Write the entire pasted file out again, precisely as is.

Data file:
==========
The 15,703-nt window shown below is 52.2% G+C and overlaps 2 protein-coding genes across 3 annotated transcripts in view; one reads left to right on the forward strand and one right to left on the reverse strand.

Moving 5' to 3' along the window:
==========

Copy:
The 15,703-nt window shown below is 52.2% G+C and overlaps 2 protein-coding genes across 3 annotated transcripts in view; one reads left to right on the forward strand and one right to left on the reverse strand.

Moving 5' to 3' along the window: